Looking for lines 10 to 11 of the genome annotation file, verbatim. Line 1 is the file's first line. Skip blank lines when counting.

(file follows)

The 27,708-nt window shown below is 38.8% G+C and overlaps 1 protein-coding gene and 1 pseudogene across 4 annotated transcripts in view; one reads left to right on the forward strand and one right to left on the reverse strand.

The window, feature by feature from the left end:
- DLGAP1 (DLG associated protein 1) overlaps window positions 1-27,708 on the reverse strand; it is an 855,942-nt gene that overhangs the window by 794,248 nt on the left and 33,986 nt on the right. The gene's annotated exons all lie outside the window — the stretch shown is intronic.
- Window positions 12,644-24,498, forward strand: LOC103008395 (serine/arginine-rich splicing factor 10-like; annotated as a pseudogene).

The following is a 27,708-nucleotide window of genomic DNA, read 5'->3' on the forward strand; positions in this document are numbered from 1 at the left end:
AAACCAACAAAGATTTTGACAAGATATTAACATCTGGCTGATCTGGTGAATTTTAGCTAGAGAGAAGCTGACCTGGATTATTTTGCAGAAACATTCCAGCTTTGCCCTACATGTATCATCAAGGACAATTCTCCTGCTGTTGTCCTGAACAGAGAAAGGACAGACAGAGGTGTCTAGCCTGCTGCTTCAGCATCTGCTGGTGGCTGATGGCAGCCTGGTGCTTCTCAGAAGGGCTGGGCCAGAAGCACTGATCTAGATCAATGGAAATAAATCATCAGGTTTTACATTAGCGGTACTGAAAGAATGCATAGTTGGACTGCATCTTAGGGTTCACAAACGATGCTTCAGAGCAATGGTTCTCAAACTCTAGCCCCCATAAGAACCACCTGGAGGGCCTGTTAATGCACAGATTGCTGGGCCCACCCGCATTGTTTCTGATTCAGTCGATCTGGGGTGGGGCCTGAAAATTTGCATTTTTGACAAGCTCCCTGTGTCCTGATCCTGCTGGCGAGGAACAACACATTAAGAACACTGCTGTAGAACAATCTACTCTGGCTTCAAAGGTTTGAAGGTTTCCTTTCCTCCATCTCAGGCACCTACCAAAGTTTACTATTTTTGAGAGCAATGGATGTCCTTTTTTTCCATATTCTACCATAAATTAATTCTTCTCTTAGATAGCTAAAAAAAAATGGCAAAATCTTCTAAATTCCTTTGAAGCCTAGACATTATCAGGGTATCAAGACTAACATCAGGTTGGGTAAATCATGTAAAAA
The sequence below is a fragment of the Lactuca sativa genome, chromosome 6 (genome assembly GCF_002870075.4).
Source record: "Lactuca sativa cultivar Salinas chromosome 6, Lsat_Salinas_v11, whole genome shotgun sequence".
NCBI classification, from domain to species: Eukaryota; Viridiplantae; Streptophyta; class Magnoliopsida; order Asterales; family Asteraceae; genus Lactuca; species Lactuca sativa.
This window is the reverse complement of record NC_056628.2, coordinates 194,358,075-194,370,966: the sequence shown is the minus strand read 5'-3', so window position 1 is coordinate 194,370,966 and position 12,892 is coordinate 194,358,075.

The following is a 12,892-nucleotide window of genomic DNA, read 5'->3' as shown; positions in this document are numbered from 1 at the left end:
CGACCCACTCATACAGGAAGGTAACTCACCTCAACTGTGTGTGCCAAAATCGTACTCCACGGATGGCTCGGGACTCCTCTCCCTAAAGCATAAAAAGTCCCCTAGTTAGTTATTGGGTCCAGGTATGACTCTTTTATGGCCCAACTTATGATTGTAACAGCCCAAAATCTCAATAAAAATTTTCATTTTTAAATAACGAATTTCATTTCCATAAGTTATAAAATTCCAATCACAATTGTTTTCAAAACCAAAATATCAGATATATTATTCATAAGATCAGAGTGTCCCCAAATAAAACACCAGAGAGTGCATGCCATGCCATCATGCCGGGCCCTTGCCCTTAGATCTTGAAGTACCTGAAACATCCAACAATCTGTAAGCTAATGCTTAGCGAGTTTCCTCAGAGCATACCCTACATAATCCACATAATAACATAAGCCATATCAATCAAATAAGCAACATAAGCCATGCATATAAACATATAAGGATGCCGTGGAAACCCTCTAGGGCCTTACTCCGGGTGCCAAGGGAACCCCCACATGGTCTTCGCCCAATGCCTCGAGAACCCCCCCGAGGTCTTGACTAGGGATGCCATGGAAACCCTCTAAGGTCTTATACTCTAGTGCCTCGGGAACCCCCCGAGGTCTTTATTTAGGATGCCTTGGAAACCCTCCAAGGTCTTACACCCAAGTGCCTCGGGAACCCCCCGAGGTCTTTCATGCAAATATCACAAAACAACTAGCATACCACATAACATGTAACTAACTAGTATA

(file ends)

This window is the reverse complement of record NC_056628.2, coordinates 194,358,075-194,370,966: the sequence shown is the minus strand read 5'-3', so window position 1 is coordinate 194,370,966 and position 12,892 is coordinate 194,358,075.

The following is a 12,892-nucleotide window of genomic DNA, read 5'->3' as shown; positions in this document are numbered from 1 at the left end: